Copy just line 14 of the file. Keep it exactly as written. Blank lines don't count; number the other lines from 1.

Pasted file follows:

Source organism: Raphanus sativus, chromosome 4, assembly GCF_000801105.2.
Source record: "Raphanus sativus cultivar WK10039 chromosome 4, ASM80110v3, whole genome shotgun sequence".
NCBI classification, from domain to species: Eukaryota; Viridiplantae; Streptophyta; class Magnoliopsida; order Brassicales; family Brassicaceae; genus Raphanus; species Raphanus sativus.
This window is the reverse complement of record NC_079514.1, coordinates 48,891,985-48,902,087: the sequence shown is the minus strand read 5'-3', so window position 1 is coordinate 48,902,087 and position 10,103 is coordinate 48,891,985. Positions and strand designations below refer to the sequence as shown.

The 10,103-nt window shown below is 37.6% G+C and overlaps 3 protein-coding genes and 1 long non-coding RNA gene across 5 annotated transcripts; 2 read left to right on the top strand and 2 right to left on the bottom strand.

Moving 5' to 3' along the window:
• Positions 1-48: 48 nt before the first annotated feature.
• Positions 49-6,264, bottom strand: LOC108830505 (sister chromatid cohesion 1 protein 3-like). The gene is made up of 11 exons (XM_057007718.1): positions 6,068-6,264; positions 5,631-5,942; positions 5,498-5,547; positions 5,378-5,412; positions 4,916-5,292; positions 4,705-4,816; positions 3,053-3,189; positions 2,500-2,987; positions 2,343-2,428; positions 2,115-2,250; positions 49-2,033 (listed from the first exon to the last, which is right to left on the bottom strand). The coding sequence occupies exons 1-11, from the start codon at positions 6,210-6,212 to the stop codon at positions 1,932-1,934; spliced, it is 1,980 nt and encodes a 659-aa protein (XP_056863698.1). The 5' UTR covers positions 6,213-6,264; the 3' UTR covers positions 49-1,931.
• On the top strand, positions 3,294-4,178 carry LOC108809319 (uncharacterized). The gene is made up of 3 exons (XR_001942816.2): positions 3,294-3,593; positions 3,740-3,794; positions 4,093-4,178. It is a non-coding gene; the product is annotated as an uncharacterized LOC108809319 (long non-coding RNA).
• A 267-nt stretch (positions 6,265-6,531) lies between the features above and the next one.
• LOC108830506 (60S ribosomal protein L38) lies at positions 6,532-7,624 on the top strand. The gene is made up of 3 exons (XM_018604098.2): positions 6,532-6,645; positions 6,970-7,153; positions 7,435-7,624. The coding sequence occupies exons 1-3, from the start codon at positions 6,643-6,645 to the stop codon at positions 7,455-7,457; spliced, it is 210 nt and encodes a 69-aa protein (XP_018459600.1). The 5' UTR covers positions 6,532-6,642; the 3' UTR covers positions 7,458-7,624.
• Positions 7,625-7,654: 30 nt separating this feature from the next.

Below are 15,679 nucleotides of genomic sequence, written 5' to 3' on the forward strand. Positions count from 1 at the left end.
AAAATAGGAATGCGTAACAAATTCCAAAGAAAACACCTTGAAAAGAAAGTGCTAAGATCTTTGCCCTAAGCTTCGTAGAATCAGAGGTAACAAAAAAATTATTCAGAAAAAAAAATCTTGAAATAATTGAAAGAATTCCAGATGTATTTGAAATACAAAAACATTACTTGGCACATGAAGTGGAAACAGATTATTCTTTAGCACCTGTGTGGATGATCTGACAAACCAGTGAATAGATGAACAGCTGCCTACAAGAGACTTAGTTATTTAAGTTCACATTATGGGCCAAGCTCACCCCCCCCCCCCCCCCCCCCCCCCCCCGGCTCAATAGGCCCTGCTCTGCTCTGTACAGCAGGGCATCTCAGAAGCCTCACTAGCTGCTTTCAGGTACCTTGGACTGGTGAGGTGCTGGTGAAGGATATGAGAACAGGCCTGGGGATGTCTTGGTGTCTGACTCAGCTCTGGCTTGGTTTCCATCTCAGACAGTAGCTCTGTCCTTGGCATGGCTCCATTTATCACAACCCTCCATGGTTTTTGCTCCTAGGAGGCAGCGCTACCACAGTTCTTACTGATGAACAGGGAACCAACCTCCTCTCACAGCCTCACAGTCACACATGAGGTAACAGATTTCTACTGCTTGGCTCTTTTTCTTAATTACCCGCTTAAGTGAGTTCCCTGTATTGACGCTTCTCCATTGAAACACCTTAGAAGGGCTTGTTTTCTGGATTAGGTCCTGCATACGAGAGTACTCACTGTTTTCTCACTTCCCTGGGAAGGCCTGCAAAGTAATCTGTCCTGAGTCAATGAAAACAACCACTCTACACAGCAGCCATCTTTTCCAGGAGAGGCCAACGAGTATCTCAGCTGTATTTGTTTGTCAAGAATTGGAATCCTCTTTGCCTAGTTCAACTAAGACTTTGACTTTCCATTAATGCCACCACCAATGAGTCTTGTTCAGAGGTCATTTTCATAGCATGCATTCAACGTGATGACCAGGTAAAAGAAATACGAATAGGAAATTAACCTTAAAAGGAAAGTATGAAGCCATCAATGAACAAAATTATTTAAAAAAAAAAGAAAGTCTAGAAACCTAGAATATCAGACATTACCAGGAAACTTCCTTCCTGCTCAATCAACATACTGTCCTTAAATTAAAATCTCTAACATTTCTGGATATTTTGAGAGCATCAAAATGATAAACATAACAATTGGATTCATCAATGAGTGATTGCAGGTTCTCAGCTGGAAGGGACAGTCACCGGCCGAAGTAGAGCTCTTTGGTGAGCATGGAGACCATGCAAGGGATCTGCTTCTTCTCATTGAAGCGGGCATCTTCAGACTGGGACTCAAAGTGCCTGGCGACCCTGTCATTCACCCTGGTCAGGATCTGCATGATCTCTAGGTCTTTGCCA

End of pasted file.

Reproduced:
AAAATAGGAATGCGTAACAAATTCCAAAGAAAACACCTTGAAAAGAAAGTGCTAAGATCTTTGCCCTAAGCTTCGTAGAATCAGAGGTAACAAAAAAATTATTCAGAAAAAAAAATCTTGAAATAATTGAAAGAATTCCAGATGTATTTGAAATACAAAAACATTACTTGGCACATGAAGTGGAAACAGATTATTCTTTAGCACCTGTGTGGATGATCTGACAAACCAGTGAATAGATGAACAGCTGCCTACAAGAGACTTAGTTATTTAAGTTCACATTATGGGCCAAGCTCACCCCCCCCCCCCCCCCCCCCCCCCCCCGGCTCAATAGGCCCTGCTCTGCTCTGTACAGCAGGGCATCTCAGAAGCCTCACTAGCTGCTTTCAGGTACCTTGGACTGGTGAGGTGCTGGTGAAGGATATGAGAACAGGCCTGGGGATGTCTTGGTGTCTGACTCAGCTCTGGCTTGGTTTCCATCTCAGACAGTAGCTCTGTCCTTGGCATGGCTCCATTTATCACAACCCTCCATGGTTTTTGCTCCTAGGAGGCAGCGCTACCACAGTTCTTACTGATGAACAGGGAACCAACCTCCTCTCACAGCCTCACAGTCACACATGAGGTAACAGATTTCTACTGCTTGGCTCTTTTTCTTAATTACCCGCTTAAGTGAGTTCCCTGTATTGACGCTTCTCCATTGAAACACCTTAGAAGGGCTTGTTTTCTGGATTAGGTCCTGCATACGAGAGTACTCACTGTTTTCTCACTTCCCTGGGAAGGCCTGCAAAGTAATCTGTCCTGAGTCAATGAAAACAACCACTCTACACAGCAGCCATCTTTTCCAGGAGAGGCCAACGAGTATCTCAGCTGTATTTGTTTGTCAAGAATTGGAATCCTCTTTGCCTAGTTCAACTAAGACTTTGACTTTCCATTAATGCCACCACCAATGAGTCTTGTTCAGAGGTCATTTTCATAGCATGCATTCAACGTGATGACCAGGTAAAAGAAATACGAATAGGAAATTAACCTTAAAAGGAAAGTATGAAGCCATCAATGAACAAAATTATTTAAAAAAAAAAGAAAGTCTAGAAACCTAGAATATCAGACATTACCAGGAAACTTCCTTCCTGCTCAATCAACATACTGTCCTTAAATTAAAATCTCTAACATTTCTGGATATTTTGAGAGCATCAAAATGATAAACATAACAATTGGATTCATCAATGAGTGATTGCAGGTTCTCAGCTGGAAGGGACAGTCACCGGCCGAAGTAGAGCTCTTTGGTGAGCATGGAGACCATGCAAGGGATCTGCTTCTTCTCATTGAAGCGGGCATCTTCAGACTGGGACTCAAAGTGCCTGGCGACCCTGTCATTCACCCTGGTCAGGATCTGCATGATCTCTAGGTCTTTGCCA